You may be on this website wondering what a Speech-Language Pathologist is and why all of this information is relevant in the school system.

Schools, Special Education, + SLP

As SLPs, Heidi and Virginia are interested in special education in public schools. Over the past 60 or so years, there has been a lot of reform in education policy for those who have special needs. The reform is attributed to fluctuating economics, changing demographics, the political tides, and the way our society is adapting to changes and social norms. Reform is also required to keep the US competitive in a global marketplace and to ensure all children are getting access to what is being learned in the general classroom. In public schools, we are currently in an "era of accountability" where students with disabilities are expected to perform in the same way that we have performance goals for all of the other students in a school. The goals may not be the same for every student, but we should expect each student to achieve and grow each year they are in school. 

There are many rules that dictate what we can and cannot do. This infographic provides an initial overview of some of the most important rulings. 

Special Education Timeline

Special Education Timeline


As you see, in 2015 the role of the Audiologist and the Speech Language Pathologist were officially expanded to include literacy. This can be confusing for some of our colleagues as we are often working with Reading Specialists, General Education Teachers, and Special Education Teachers who may also be helping with literacy (TLDR: the SLP is interested in literacy because of vocabulary).

When working in the schools, there will be questions about the roles and responsibilities of the SLP at the school and in the classroom. ASHA, our governing body, put together a guide to define the roles and responsibilities of the SLP in schools. 


In education, we have to also consider the world of our student outside of the classroom. Family structures are continuing to evolve. For example, in the 1950's, 47% of families were traditional (father full time breadwinner, mom, two kids) in the 1990's, the traditional family only represented 18% of families. 

Today, we are also seeing more children who are learning English as a second language. There are more children in the overall population of the US. We have more children who have insecure economic backgrounds such as lack of health insurance or low social economic status. We also have to consider the overall health status of all of the family members. We also have to be mindful that we aren't qualifying children for services who don't need them. Perhaps they just have a more diverse background?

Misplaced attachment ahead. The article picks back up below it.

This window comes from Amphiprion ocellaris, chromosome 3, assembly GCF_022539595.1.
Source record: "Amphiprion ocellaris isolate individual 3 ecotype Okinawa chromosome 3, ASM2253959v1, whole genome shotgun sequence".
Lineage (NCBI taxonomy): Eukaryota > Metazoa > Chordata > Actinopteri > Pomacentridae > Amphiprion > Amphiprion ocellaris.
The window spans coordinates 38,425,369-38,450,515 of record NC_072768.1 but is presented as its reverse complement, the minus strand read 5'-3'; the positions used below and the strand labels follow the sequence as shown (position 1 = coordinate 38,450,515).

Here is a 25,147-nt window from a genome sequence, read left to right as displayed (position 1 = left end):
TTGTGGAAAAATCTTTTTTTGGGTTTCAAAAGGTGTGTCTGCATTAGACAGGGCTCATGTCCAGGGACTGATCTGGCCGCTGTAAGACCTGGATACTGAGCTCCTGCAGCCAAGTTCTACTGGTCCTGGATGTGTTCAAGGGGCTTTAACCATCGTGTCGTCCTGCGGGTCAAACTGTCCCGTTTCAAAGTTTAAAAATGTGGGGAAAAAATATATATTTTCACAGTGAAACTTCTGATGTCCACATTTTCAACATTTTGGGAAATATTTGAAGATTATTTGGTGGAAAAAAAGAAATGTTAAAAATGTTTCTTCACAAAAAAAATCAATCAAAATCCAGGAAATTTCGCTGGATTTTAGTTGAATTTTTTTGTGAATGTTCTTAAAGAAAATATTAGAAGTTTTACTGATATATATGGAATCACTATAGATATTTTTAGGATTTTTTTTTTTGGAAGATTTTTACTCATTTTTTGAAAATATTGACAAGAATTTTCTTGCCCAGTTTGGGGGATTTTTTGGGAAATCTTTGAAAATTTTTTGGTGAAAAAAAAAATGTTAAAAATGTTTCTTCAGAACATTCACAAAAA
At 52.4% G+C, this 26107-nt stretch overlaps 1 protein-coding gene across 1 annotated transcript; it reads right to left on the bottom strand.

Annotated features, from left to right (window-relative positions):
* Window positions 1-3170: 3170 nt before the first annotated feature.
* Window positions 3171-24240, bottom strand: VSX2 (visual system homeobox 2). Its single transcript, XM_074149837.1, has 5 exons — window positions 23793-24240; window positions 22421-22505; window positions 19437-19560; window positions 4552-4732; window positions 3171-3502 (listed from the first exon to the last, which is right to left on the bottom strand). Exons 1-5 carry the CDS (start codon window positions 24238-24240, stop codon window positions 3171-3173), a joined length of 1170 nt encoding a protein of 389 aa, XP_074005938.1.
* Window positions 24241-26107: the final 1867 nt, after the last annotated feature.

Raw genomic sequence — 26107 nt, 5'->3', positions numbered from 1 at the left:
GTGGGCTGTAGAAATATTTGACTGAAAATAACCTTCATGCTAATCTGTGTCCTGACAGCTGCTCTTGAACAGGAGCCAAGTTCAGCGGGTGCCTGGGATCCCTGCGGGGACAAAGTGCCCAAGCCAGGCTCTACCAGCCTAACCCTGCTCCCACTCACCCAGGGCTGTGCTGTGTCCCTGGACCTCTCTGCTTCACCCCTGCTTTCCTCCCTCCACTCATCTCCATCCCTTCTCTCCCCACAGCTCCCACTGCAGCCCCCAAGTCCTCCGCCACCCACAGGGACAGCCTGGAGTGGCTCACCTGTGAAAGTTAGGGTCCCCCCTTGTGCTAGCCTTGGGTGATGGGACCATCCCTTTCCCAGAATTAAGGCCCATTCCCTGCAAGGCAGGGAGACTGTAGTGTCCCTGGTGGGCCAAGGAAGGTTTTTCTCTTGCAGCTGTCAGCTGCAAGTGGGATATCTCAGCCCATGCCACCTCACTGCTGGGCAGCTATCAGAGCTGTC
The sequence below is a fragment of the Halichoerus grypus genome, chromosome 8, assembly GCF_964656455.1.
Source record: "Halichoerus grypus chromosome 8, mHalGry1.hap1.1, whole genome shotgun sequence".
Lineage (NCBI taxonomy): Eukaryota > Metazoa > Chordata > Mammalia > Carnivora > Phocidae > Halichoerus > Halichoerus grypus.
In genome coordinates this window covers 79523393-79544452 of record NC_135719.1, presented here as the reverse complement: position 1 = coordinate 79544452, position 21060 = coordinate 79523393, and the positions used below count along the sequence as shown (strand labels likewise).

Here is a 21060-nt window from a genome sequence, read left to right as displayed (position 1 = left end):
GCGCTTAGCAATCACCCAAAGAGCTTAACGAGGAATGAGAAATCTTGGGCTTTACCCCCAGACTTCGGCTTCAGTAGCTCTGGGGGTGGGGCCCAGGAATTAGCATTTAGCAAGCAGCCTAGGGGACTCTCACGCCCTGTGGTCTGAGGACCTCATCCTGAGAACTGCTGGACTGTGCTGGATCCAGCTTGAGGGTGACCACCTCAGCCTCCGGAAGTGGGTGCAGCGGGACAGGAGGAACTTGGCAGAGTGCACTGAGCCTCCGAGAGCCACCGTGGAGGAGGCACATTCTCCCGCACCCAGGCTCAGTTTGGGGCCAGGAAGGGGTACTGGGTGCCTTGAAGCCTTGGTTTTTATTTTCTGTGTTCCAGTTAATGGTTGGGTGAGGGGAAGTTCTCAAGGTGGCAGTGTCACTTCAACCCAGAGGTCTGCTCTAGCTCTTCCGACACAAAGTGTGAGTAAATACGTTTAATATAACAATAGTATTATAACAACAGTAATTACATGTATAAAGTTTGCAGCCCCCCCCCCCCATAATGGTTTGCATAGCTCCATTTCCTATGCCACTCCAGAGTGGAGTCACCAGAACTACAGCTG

Technology and learning tools are constantly changing as well as school guidelines and the school system. We put together this site so we can tie together things, for an SLP, related to digital literacy, inventive thinking, effective communication, and high productivity.

Photo by SolStock/iStock / Getty Images

Literacy Education

In literacy education, we are seeing the following as hot topics. What are you seeing?

  • adolescent literacy
  • direct/explicit instruction
  • English as a second language
  • fluency
  • high-stakes assessment
  • informational texts
  • comprehension
  • literacy and reading coaches
  • evidence-based practice
Photo by MATJAZ SLANIC/iStock / Getty Images

AAC in the Classroom

Augmentative and Alternative Communication (AAC) devices are seen in almost every school these days. As a school-based SLP, you may be looking for a way to get started with an AAC device at your school. Heidi Miller, Virginia Ingram, and Jillian McCarthy launched in April 2018 to serve as a source for news and updates on AAC, tips for SLPs who are working with people who have an AAC device, and a resource for people who are new to the world of AAC.  

Photo by designer491/iStock / Getty Images

Special Education

In special education, we are seeing the following as hot topics:

  • performance-based assessments
  • curriculum-driven assessments
  • consideration of the demands of statewide assessments
  • limiting the use of standardized measures as the only source of assessment
  • evaluating the response to intervention (RTI Model)
  • assisting students to master curriculum
  • a focus on outcomes and achievement for students
  • blended service delivery models for intervention
  • intervention provided within networks